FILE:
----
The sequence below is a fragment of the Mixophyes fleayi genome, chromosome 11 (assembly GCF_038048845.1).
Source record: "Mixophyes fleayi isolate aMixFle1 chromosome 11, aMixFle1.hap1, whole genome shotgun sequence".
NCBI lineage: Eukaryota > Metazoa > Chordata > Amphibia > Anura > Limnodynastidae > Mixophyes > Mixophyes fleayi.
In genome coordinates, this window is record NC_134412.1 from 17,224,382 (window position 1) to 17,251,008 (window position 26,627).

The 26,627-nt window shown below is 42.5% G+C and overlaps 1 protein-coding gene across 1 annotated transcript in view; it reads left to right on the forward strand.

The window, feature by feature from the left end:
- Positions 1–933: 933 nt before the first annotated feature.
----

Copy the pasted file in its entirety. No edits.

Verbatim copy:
The sequence below is a fragment of the Mixophyes fleayi genome, chromosome 11 (assembly GCF_038048845.1).
Source record: "Mixophyes fleayi isolate aMixFle1 chromosome 11, aMixFle1.hap1, whole genome shotgun sequence".
NCBI lineage: Eukaryota > Metazoa > Chordata > Amphibia > Anura > Limnodynastidae > Mixophyes > Mixophyes fleayi.
In genome coordinates, this window is record NC_134412.1 from 17,224,382 (window position 1) to 17,251,008 (window position 26,627).

The 26,627-nt window shown below is 42.5% G+C and overlaps 1 protein-coding gene across 1 annotated transcript in view; it reads left to right on the forward strand.

The window, feature by feature from the left end:
- Positions 1–933: 933 nt before the first annotated feature.